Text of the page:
The Mock Inspection will identify the process, facilities, procedures, etc. that require remediation or optimization. The Mock Inspection report will outline the criticality of the findings in order to help outline the work required by you, as the facility undergoing an upcoming PAI, to complete.

After Your Mock Inspection

Assess the Risk

After receiving the Mock Inspection report, it is now time to plan again.

  • Outline all the findings
  • Prioritize the findings according to risk:
    • Critical Risks should be Priority 1
    • Major Risks should be Priority 2
    • Minor Risks or optimizations that are considered “Nice to Have” should be Priority 3
    • Remember: CAPAs are a great way to track progress and closure of any findings!

Execute Against the Risk

Items that are Critical (Priority 1) must be addressed before submission.  This ensures that items that truly need remediation, rather than optimization, are completed in time for the PAI.  If you plan on completing these tasks prior to the submission, you ensure success.  Items deemed as Major (Priority 2) should be addressed prior to the submission or have a CAPA initiated, in the event that execution can not be achieved by the time of the submissions.  All others can wait to be completed at a later time, assuming any risk is appropriately mitigated and appropriately addressed/documented.

Train, Train, Train

You may have a lock-tight filing.  Your data may be meticulous.  You may have all the best responses to any Inspection question, but none of that matters if your SMEs do not know how to present themselves and the information to the Inspectors.  If your capabilities can not be appropriately articulated during the PAI, then you are back to square one.  To that end, ensure you conduct Inspection Etiquette training and refresher training closer to the PAI. Ensure your SMEs and all employees know the purpose of a PAI and what can be reviewed by the Agency. Ensure they know your Inspection procedure and they know where to report if called upon.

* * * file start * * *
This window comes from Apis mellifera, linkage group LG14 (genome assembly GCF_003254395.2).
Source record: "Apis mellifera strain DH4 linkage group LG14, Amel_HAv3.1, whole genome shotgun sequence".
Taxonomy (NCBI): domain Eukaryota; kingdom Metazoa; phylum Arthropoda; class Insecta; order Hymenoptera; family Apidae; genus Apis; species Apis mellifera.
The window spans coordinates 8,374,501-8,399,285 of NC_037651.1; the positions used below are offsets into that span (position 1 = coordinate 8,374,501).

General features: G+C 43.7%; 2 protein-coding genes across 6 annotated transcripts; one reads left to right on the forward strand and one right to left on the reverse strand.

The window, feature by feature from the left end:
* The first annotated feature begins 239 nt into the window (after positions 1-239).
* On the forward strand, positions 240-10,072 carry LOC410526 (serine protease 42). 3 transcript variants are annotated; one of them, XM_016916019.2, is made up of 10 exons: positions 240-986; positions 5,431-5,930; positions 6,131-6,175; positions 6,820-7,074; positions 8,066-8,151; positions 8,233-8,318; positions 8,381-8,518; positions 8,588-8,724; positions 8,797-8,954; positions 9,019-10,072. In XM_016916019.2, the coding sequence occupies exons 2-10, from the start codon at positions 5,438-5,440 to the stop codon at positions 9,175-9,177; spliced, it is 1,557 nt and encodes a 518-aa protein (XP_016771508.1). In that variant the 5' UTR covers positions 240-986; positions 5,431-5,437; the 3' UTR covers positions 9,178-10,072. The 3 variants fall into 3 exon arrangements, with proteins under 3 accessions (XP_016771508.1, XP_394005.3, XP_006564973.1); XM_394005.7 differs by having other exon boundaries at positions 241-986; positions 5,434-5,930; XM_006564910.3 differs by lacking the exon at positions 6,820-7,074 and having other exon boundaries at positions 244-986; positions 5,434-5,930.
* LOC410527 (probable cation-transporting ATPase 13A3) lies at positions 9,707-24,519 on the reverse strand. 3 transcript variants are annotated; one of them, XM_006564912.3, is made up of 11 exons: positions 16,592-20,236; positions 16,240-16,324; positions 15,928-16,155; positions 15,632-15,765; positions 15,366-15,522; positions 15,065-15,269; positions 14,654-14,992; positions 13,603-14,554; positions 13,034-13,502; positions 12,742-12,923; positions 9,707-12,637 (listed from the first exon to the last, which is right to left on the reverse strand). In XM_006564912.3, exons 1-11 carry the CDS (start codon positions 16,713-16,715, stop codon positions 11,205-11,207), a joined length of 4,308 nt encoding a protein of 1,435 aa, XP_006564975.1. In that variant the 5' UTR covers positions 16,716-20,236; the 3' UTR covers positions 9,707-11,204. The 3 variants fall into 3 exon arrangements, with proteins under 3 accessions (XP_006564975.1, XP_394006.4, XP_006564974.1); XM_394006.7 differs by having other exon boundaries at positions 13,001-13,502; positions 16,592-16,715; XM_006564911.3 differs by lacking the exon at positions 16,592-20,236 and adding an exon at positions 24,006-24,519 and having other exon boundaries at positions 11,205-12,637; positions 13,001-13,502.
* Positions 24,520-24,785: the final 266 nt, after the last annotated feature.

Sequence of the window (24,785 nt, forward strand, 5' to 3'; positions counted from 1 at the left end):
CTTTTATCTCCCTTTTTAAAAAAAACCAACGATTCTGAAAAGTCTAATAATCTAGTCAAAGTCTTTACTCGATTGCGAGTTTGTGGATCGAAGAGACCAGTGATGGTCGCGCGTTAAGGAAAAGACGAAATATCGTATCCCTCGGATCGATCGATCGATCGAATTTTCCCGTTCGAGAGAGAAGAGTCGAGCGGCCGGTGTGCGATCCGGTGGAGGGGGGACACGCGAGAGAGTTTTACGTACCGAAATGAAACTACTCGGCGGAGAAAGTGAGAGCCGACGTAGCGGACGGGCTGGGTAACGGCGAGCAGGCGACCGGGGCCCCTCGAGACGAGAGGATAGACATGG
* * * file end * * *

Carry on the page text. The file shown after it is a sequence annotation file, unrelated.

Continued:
Once you submit your filing, do not assume that you will have time to assess readiness and perform required remediation.  Plan ahead.  Assume that the Regulatory Agency can, and may, arrive for an inspection as early as 1-week post-submittal.  This likely won’t happen, but you never can tell.  To ensure your PAI success, be ready well in advance and work with a trusted source to ensure your Pre-Approval Inspection will go smoothly.

Look for our final installment of this PAI Readiness series, coming soon! In the upcoming blog, we will dive into PAI readiness when partnering with a CMO to ensure you are aligned and demonstrating adequate oversight.


March 7, 2020

Event Recap: MHRA Good Practice Symposia Week

This year, four members of our team attended the MHRA Good Practice symposium week. Part of this week were the GPvP Symposium and the joint MHRA and FDA GCP Symposium. Part of ProPharma Group’s...

FDA Emergency Use Authorizations 101: COVID-19 Medical Devices

Everything You Need to Know About Emergency Use Authorizations for Medical Devices to Test and Diagnose COVID-19 In early February, the Secretary of HHS declared that the circumstances presented from...

February 23, 2016

FDA Requires Manufacturers to Submit Premarket Approval Application for Hip Replacement Devices

On February 18, 2016, the FDA issued a final order which will require the submission of premarket approval (PMA) applications for metal-on-metal (MoM) total hip replacement devices, which are hip...